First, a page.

Domestic Violence: Why You Won't “Know It When You See It”
How intimate partner violence flies under the radar.
Posted Apr 06, 2018
Your coworker has just begun dating a new love interest. She fills you in almost daily about her latest adventures, and how impressed she is with her new paramour. Two months into their relationship, you actually get to meet him when she brings him to a company happy hour after work. He seems polite enough, although a bit on the quiet side.
Within three months, your colleague has become withdrawn, and no longer gushes about her new beau. In fact she does not bring him up at all, and seems downright nervous when her phone rings. When you ask if she is ok, she quickly says that everything is fine. Yet clearly, there has been a dramatic change. Although you witnessed her boyfriend treating her well in public, should you be concerned that in private, he has a dark side?
Despite enhanced awareness, domestic violence continues to be an insidious, invisible epidemic. Contrary to stereotype, domestic violence victims range from codependent spouses, to independent entrepreneurs. In many cases, just as we cannot spot a domestic abuser by looking; nor can we spot a victim. Perpetrators can be either men or women; so can victims.
Although no two domestic violence cases are alike, and they involve many different fact patterns and relational dynamics, many times we fail to recognized victims because we are looking for physical injuries, which may not be visible.
Recognizing Signs of Abuse
Not every domestic violence victim shows up to work with a black eye or covered with cigarette burns, or wearing long sleeves in the summertime to hide cuts and bruises. In fact, many victims do not show up at all. Although certainly not dispositive, a frequent red flag signaling potential domestic abuse is missed work. Absenteeism affords a victim the opportunity to stay home while injuries heal, instead of fabricating accidents or excuses.
On the other hand, many victims do not miss any work because their abusers do not inflict visible injuries. They are strategic in their methods of inflicting physical pain so as not to leave marks anywhere they would be visible, or at all. Other abusers prefer inflicting mental pain and suffering, controlling their victims through emotional trauma.
In every case, however, whether a victim is suffering physically or emotionally (often both), there are often clues.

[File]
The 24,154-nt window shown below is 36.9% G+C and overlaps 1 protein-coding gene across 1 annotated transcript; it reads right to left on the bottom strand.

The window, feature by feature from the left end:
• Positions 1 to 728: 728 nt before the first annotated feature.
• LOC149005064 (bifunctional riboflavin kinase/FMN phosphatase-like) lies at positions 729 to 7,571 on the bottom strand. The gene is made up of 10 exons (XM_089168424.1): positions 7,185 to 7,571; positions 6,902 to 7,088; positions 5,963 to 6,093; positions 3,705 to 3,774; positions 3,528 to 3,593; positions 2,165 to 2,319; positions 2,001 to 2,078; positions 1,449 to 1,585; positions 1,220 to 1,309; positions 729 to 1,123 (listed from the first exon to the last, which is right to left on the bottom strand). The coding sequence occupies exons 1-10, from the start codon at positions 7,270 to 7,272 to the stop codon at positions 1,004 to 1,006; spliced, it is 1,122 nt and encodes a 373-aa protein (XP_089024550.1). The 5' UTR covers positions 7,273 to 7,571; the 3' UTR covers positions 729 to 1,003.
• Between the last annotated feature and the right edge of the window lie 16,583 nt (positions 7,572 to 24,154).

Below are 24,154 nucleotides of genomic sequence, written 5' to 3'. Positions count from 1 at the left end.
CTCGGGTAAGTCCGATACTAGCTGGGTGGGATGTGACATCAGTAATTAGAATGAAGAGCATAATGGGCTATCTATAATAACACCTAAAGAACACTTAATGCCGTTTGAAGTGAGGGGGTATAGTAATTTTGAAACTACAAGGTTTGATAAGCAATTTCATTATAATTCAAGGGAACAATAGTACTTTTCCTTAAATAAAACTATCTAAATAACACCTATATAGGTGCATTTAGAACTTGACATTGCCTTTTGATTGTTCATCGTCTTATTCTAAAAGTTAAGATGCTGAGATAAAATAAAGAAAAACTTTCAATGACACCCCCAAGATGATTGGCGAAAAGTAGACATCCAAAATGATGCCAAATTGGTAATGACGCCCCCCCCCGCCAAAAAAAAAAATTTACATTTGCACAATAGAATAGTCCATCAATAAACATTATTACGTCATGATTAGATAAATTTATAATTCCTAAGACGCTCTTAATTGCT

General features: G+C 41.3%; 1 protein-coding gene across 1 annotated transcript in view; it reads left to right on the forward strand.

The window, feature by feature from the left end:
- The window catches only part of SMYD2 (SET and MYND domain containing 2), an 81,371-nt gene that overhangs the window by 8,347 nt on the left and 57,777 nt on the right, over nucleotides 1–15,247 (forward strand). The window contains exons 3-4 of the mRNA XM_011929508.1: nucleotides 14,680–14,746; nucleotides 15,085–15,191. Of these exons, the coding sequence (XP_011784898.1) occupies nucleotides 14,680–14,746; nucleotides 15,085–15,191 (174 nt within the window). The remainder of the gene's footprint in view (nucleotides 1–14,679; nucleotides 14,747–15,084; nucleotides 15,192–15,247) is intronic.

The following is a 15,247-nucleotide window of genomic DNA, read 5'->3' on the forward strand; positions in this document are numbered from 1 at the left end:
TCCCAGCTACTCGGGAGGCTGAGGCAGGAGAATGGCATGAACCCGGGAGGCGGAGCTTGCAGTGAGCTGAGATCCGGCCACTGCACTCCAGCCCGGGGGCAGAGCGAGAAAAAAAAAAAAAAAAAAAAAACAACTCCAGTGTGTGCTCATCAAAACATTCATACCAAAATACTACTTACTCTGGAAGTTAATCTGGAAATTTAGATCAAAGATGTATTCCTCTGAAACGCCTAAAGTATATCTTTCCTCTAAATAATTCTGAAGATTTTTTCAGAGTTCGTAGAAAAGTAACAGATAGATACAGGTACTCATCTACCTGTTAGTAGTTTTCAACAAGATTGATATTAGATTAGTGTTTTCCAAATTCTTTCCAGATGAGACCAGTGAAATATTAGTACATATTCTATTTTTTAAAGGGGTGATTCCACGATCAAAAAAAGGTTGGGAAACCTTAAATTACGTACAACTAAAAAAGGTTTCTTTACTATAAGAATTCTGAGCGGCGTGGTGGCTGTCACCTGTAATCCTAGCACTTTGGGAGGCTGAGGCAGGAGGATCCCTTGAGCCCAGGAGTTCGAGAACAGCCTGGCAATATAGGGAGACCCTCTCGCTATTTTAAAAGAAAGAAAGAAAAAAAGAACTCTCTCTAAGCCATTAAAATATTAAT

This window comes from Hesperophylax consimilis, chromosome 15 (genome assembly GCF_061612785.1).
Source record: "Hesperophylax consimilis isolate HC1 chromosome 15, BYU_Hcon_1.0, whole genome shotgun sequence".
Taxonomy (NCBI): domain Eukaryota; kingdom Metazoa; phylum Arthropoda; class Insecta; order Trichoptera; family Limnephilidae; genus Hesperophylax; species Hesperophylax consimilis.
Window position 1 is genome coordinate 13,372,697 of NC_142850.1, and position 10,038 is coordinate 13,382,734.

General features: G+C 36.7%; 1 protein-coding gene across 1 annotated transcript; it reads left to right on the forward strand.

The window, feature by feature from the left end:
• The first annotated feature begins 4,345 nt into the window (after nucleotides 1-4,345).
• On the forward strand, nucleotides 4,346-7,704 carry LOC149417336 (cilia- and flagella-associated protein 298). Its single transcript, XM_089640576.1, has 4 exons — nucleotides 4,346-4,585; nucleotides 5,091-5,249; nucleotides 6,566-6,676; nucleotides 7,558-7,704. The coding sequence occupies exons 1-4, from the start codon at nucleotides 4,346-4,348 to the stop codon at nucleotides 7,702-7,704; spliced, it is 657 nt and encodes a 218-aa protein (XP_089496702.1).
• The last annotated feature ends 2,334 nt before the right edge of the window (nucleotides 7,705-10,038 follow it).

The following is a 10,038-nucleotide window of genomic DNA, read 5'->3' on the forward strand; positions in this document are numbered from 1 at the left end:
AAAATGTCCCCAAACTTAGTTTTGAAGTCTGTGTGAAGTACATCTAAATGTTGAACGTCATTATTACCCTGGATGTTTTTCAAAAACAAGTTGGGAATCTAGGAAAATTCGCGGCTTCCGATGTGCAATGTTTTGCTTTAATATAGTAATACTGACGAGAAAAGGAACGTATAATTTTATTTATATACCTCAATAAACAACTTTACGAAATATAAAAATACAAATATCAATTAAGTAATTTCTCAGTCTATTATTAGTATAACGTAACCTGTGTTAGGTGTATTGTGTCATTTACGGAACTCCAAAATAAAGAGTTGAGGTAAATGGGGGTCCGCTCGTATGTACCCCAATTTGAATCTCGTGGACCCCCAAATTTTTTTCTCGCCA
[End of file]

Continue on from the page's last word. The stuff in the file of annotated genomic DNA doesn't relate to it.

Spotting Subtle Injuries
Medical professionals have identified subtle signs of domestic violence and abuse. Some guidance is provided by “AKT answer relating to domestic violence and abuse” (2016) regarding what to look for during a consultation.[i] They advise to be on the lookout for the following red flags:
- Presentation of vague or psycho-somatic symptoms
- Complaint of depression
- Instance of self-harm
- Visiting a hospital in an emergency, but failing to show up for appointments scheduled in advance
- Injuries that are concealed or minimized (abdominal or breast injuries for example)
- Presence of dominant family member who does all of the talking for the victim.
These indications are valuable clues, because even some incredibly serious injuries leave no marks at all.
Strangulation: Invisible But Potentially Fatal
Strangulation is a dangerous, potentially life-threatening injury suffered by domestic violence victims that is often undetected due to the absence of visible marks. This requires first responders, both law enforcement and medical personnel, to be trained to detect signs and symptoms of this serious form of physical abuse. But in many cases, that is easier said than done.
Detecting signs of strangulation is one area where researchers continue to explore methods of detecting injury.[ii] Pritchard et al. in “Improving Identification of Strangulation Injuries in Domestic Violence” (2016) sought to explore exactly that: ways in which such injuries can be detected.
They discuss strangulation as a highly gendered method through which abusers control and intimidate their victims. They recognize strangulation as a process through which a male abuser demonstrates absolute control over whether a female victim lives or dies.
They also recognize the association between strangulation and femicide. They cite research linking strangulation with a high risk of future violence, including deadly violence, making non-fatal strangulation a major risk factor for homicide, particularly femicide.
Perception Provides Protection
Because so much domestic violence flies under the radar, professionals continue to focus on enhancing methods of detecting injuries and abuse, in order to direct intervention efforts. Wherever we live, work, or spend our time, educating ourselves on what to look for and where to look in terms of spotting signs of domestic violence is critically important, as we continue to fight to cure this insidious, widespread epidemic.
[i]“AKT answer relating to domestic violence and abuse,” InnovAiT Vol 9, Issue 7, 2016, pp. e92 - e92, https://doi-org.libproxy.sdsu.edu/10.1177/1755738016653311.
[ii]Adam J. Pritchard, Amy Reckdenwald, Chelsea Nordham, and Jessie Holton, “Improving Identification of Strangulation Injuries in Domestic Violence: Pilot Data From a Researcher–Practitioner Collaboration,” Feminist Criminology Vol 13, Issue 2, 2016, pp. 160 – 181.